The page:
- Light blue lightweight shirt with large collars, flapped chest pockets with button closure, white buttons down front placket with unique “double buttons” at chest, and mitred button cuffs
- Black leather laced shoes
- Black dress socks
- Silver-cased wristwatch with white square face on black alligator strap
- Black-framed aviator sunglasses with dark lenses
Not surprisingly for a film called The Driver and about a getaway driver, quite a number of cars are prominently featured throughout the movie. The Driver really runs the gamut, showing no particular favor to any one make or style.
When we first meet Driver, he’s picking up a blue ’74 Ford Galaxie sedan. After the Galaxie does its job – or rather Driver does his job – he coolly leads it to its destruction. When a gang asks him to show off his skills, he does so, systematically destroying an orange 1970 Mercedes-Benz sedan with his parking garage maneuvering. A bank robbery and subsequent double-cross places him in the driver’s seat of a brown ’77 Pontiac Firebird, and the final act of the film finds him in the unlikely but spirited red 1973 Chevrolet C-10 Stepside pickup truck.
Chevrolet, which had been producing pickup trucks since the mid-1920s, introduced its full-size light-duty line in 1960 as the C/K series. “C” trucks were two-wheel drive while the “K” indicated four-wheel drive. 1973 was the first year for the third generation of GM trucks that incorporated radical body design changes for more rounded lines; hence this 1973-1987 era informally known as the “Rounded Line” generation for Chevy and GMC trucks.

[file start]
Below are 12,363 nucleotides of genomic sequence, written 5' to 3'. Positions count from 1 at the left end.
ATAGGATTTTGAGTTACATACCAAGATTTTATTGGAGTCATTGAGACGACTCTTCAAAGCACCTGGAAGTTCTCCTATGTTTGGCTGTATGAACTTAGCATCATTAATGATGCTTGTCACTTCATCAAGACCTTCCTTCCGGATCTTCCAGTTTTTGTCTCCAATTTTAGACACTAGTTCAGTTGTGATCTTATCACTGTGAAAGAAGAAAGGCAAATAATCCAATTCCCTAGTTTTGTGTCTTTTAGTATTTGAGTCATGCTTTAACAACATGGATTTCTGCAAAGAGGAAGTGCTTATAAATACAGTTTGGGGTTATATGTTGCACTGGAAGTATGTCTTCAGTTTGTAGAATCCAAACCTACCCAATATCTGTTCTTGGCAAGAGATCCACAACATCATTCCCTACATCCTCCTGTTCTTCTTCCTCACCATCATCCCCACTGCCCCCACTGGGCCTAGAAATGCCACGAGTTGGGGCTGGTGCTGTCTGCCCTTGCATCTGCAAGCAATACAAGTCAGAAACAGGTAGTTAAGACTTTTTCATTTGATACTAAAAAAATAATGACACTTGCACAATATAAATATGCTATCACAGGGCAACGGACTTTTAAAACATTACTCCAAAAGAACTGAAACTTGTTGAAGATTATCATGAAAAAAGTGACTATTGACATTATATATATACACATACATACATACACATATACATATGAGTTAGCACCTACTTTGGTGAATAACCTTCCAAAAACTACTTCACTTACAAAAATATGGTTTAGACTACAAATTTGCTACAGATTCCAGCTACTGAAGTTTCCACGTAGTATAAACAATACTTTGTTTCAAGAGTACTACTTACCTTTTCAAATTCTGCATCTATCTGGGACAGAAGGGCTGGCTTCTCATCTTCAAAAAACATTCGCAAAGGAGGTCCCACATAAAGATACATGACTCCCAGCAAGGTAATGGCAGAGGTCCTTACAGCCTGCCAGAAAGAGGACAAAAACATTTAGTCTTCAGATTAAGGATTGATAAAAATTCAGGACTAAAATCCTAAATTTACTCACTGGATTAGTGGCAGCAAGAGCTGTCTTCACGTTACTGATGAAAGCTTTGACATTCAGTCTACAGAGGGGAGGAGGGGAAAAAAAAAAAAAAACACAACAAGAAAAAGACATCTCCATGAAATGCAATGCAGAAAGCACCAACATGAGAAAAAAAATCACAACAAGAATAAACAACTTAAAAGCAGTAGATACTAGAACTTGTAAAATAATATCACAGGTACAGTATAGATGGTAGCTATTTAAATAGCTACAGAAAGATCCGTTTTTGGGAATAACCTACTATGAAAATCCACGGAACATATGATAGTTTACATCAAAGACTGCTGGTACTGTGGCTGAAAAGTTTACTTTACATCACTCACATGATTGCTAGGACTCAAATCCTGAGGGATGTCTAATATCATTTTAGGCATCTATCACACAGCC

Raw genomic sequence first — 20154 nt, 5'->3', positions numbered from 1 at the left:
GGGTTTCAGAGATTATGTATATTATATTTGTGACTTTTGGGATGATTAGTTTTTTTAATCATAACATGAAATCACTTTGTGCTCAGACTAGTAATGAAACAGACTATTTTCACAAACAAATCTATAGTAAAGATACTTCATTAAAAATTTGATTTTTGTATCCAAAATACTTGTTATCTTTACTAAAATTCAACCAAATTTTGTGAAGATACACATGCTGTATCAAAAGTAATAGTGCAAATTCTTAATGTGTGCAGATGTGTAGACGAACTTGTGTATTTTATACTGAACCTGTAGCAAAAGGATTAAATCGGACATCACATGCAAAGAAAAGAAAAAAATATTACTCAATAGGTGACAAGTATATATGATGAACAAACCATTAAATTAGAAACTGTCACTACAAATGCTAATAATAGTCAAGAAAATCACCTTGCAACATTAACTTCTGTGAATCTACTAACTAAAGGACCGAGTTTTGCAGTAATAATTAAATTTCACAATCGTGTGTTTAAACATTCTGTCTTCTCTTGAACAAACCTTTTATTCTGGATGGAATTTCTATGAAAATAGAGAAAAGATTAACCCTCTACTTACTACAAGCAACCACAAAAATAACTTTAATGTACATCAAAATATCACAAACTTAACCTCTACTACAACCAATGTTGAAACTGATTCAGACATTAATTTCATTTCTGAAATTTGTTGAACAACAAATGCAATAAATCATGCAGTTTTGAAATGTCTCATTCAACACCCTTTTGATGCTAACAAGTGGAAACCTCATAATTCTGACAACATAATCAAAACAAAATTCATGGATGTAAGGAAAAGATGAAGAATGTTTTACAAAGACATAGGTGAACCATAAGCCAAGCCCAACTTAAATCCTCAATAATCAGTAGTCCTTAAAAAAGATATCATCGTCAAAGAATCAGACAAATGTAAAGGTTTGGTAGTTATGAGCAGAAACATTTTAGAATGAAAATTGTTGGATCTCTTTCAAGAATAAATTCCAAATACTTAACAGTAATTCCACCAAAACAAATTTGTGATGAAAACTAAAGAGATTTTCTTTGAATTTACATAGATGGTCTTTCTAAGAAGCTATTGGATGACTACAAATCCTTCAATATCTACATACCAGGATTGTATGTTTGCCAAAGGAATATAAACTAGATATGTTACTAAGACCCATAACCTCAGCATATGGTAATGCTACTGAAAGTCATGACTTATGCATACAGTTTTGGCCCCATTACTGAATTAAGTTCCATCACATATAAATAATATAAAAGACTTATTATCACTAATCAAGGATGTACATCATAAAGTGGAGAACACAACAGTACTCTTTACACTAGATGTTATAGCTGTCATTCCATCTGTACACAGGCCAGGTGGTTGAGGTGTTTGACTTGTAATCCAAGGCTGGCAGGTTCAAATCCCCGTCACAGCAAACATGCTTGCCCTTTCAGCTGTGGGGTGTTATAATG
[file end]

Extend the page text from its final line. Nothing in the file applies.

There were two types of C-10 pickup models available in 1973. One, designated the “Fleetside” by Chevy (and “Wideside” by GMC), featured a full width pickup box with both steel and wood floors available. The simpler, narrower model was the “Stepside” (or “Fenderside” for GMC) with steps, exposed fenders, standalone tail lamps, and only wood floors.
As the rear-wheel-drive model, the C-10 pickup featured an independent front suspension system with contoured lower control “A” arms and coil springs. The rear suspension system was GM’s new Load Control system, consisting of a rear live axle with dual stage Vari-Rate multi-leaf springs and offset shock absorber.
The C-10 Stepside in The Driver is fitted with Chevy’s big-block 454 cubic inch V8 engine, a top performer that had become legendary as the powerhouse in the ’70 Chevelle. In the three years since the Chevelle’s heyday, however, the 454 was detuned to the LS4 454, a lower performing engine rated at 275 horsepower as opposed to the 450 horsepower of the LS6.
Body Style: 2-door pickup truck
Engine: 454 cu. in. (7.4 L) Chevrolet “LS4″ big-block V8
Power: 275 hp (205 kW; 278 PS)